Cybersecurity KRIs to track
Number of applications currently running in the organization without a service level agreement (SLA): Without an SLA, your organization may be engaging with a high-risk vendor. The vendor may not adhere to your regulations or they could end service at any moment, causing a disruption in the business.
Number of ISP outages: High numbers of outages can be an indicator that it’s time to change providers. Especially if you provide online services, outages can mean business comes to a full stop.
Number of system backup failures: New or upgraded software can cause backup failure, or there could be misconfigurations due to overly customizable software that result in backup failures.
Total discrepancy (dollars) of IT budget versus actual: Over-spending in IT can mean critical or new tools go unfunded. Under-spending can mean IT is overlooking important investments or isn’t budgeting accurately
Average amount of time to resolve IT support requests: Higher time to close tickets can indicate a lack of resources, which may lend itself to larger, undiscovered issues which could cause business interruptions.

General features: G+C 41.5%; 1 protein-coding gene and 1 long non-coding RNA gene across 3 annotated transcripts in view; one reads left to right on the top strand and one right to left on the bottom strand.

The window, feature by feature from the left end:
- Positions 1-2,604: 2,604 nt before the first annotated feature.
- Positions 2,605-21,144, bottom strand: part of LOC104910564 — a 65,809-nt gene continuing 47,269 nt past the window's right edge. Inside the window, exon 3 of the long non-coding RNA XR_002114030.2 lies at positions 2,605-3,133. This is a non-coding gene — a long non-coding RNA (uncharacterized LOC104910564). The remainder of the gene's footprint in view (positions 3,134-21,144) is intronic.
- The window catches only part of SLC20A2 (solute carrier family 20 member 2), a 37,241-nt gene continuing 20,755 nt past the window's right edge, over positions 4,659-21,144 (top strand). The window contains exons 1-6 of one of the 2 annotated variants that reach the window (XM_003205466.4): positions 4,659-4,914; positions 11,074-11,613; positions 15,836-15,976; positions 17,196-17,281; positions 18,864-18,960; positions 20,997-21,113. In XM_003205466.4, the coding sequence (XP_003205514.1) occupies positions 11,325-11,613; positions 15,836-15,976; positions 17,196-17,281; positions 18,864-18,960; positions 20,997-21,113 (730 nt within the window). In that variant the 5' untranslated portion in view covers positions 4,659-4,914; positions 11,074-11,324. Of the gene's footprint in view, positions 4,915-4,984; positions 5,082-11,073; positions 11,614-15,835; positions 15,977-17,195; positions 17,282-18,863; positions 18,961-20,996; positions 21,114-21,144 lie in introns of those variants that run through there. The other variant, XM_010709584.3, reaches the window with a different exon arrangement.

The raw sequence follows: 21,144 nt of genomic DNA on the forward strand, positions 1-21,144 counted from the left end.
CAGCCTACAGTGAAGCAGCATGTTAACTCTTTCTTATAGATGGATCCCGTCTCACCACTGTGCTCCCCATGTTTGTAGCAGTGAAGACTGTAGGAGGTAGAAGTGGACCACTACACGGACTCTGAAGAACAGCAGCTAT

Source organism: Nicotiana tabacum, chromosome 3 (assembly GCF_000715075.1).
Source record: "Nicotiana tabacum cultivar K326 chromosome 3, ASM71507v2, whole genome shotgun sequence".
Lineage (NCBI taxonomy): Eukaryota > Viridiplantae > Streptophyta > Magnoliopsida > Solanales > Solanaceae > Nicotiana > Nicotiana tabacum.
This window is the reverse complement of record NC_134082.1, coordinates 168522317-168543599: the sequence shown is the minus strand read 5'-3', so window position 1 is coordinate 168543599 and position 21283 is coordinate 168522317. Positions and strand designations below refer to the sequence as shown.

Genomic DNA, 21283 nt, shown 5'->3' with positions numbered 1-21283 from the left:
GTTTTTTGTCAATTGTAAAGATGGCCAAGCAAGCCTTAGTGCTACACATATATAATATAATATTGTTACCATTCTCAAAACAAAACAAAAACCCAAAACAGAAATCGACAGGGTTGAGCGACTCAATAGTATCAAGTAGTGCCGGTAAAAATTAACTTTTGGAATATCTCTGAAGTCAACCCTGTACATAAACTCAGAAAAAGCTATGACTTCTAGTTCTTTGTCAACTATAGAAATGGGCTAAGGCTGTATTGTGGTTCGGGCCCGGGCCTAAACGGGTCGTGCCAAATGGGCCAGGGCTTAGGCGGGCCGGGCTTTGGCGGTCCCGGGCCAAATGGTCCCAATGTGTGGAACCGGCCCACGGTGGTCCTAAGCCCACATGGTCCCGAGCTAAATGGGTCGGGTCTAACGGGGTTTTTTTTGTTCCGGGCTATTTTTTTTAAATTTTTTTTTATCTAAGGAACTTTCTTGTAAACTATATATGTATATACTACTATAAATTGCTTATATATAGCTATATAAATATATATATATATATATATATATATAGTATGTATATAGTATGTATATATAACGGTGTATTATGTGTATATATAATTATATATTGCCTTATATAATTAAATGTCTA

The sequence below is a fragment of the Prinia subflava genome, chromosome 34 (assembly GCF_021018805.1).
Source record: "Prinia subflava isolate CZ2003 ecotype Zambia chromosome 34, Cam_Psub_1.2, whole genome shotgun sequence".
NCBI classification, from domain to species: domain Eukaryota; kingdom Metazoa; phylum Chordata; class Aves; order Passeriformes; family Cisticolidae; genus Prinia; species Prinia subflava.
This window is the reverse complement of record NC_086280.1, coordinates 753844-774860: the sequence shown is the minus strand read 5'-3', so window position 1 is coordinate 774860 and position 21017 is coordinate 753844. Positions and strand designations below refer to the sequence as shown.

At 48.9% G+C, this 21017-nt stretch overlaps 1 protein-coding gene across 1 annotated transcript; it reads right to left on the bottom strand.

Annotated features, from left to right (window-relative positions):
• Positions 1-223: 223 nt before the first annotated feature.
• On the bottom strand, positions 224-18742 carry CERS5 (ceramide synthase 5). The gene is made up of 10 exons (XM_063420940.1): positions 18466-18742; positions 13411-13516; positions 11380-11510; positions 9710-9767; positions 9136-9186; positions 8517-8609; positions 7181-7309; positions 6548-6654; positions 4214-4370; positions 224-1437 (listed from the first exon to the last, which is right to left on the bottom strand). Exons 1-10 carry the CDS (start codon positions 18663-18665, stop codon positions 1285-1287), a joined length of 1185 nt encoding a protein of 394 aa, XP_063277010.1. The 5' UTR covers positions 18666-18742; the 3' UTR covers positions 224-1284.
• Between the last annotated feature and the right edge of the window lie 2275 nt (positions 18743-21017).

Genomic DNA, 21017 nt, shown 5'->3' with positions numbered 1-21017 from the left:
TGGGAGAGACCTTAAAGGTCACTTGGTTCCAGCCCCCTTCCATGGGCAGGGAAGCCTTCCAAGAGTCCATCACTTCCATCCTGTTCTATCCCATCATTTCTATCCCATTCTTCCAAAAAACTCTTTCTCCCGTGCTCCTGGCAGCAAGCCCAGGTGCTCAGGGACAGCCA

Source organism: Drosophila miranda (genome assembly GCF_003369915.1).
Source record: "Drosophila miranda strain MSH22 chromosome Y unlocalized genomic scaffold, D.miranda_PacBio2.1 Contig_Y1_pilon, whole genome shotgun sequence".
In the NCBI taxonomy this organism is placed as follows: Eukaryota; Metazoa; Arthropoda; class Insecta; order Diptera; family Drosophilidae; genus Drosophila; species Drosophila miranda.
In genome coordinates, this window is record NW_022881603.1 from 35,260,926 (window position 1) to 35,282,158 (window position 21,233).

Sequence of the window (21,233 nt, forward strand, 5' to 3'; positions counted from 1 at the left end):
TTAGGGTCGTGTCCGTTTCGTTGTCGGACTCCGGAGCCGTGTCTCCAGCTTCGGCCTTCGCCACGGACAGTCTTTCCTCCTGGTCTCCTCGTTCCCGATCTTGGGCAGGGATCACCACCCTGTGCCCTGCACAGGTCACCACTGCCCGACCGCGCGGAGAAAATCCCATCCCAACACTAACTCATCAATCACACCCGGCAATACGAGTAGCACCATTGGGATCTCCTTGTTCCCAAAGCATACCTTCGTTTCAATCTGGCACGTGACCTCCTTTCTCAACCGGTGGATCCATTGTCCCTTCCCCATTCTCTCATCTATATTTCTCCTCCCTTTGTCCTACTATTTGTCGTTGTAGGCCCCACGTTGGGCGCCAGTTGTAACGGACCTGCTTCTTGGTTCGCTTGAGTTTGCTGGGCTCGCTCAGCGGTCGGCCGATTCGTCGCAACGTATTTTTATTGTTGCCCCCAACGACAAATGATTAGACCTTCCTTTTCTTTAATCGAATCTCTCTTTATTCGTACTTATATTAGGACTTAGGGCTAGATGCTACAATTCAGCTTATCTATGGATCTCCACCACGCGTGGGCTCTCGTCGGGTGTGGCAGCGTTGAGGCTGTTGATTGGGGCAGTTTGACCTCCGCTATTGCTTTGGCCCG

Average time between employee termination and disabling of accounts/ termination of access to all systems: Allowing terminated employees to continue to access data and systems could lead to serious data breaches.
Time to resolve a critical incident and the number of critical incidents: Extended time to resolve a critical incident may infer that the organization’s critical incident procedure requires an overhaul
Number of company-issued phones without monitoring software installed: Monitoring software can locate a lost or stolen phone, and wipe the data before it gets into the wrong hands. All company-issued phones should have this software installed.
Number of active default database administrator accounts: Pre-configured default database administrator accounts means if an event were to happen, you can’t tie it back to an individual and resolve the issue.
Time to respond to requests for personal data: Massive fines can be issued for organizations who breach GDPR. This could cause serious financial and reputational damage.
Number of concurrent system logins using the same ID: Could indicate an employee has shared their login credentials with an unauthorized individual who shouldn’t have access to confidential information.
Total number of users with similar roles but dissimilar security assignments: This could indicate that one employee may be accessing customer data files that they shouldn’t.
Number of employees who click on IT-sent phishing emails: By setting up and testing employees with fake phishing emails, you can identify those employees that require additional security training.
Pass/fail results for employee information security training: Employees who fail or don’t complete security training regularly increase the risk of customer information being shared.
Frequency of review of high, elevated (privileged) permissions on IT systems: These accounts are more likely to be targeted by cyber attackers to gain access to confidential or customer data.